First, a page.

December 23, 2000 |
An explosion ripped through the Rome offices of the communist daily Il Manifesto, injuring the suspected bomber, said Italy's interior minister. The blast shook the building, located in an area packed with shoppers. Interior Minister Enzo Bianco said the suspect, Andrea Insabato, 41, was known to authorities as a veteran right-wing extremist. The blast raised concerns of a return to political violence four months before a general election.
May 21, 1999 |
Gunmen waiting in ambush killed a top government aide as he walked to work Thursday, and investigators gave credence to claims of responsibility by the Red Brigades, leftists who terrorized Italy in the 1970s and early 1980s. Massimo D'Antona, a close advisor to Italy's labor minister, was shot by at least two young men several blocks from his home near central Rome.
April 19, 1997 |
Italy's military intelligence agency has warned that the country's international airports and Pope John Paul II could be the targets of Islamic terrorists, Italian media reported Friday. The warning was issued late Thursday at a meeting of Italy's intelligence and security agencies. It comes amid souring relations between Western Europe and Iran after a German court ruling blamed Iran's top leaders for the 1992 murders of Kurdish dissidents in Berlin.
August 1, 1993 |
Interior Minister Nicola Mancino warned Italy's police chiefs of the danger of new acts of subversion after bombs in Rome and Milan killed five people. Authorities have mainly pointed a finger at the Mafia as being responsible for the five bombings since May 14, but have said former members of the secret services could also be involved. A new success was reported in the hunt for the killers who blew up Mafia-busting judge Paolo Borsellino in July, 1992.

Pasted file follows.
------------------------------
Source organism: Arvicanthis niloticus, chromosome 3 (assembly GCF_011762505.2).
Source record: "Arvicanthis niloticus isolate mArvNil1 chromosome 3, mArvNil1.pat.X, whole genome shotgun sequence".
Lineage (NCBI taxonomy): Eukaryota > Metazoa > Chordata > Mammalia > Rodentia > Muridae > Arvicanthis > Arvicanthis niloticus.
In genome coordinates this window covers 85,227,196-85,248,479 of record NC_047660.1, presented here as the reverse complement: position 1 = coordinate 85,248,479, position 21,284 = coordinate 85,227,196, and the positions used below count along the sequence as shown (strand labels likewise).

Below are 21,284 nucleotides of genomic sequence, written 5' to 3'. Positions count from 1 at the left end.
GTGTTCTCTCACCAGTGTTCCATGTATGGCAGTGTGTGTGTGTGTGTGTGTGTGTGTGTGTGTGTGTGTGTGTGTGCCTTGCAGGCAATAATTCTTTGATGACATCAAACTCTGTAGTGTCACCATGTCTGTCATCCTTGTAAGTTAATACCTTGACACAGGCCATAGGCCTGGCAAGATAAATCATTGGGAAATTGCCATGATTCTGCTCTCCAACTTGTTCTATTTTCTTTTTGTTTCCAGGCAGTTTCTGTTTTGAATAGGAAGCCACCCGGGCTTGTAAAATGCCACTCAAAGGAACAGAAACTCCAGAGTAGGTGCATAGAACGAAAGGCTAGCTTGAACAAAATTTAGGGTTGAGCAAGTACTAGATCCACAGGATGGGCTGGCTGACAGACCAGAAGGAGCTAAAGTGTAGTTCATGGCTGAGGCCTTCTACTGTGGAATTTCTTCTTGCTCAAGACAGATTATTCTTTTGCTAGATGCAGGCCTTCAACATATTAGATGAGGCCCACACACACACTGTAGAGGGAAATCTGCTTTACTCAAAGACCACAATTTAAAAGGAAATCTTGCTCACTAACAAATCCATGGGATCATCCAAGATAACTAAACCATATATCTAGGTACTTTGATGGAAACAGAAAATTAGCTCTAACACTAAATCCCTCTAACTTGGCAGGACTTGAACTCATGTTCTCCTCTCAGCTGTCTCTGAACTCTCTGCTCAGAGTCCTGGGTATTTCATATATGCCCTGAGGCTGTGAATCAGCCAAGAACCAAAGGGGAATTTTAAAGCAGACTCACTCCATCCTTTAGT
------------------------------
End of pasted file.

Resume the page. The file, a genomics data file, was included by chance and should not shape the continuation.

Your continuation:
July 30, 1993 |
Angry and bewildered, Italians are finding it easier to understand the intent than to guess the identity of the new breed of terrorists striking at the heart of their national, cultural and religious heritage. Bombs that irreparably damaged two of Rome's landmark churches Tuesday "struck a blow at the heart of Christianity," in the words of Pope John Paul II.
July 29, 1993 |
Viewing the damage wrought by two of three bombs that ripped through Italy's main cities the night before, Pope John Paul II and Italian President Oscar Luigi Scalfaro mourned together here Wednesday. Three explosions had echoed through Rome and Milan around midnight Tuesday, leaving five dead and about 40 wounded. Police are searching for clues to the identity of the authors of these and other tragic explosions that have struck Italian cities in the last three months.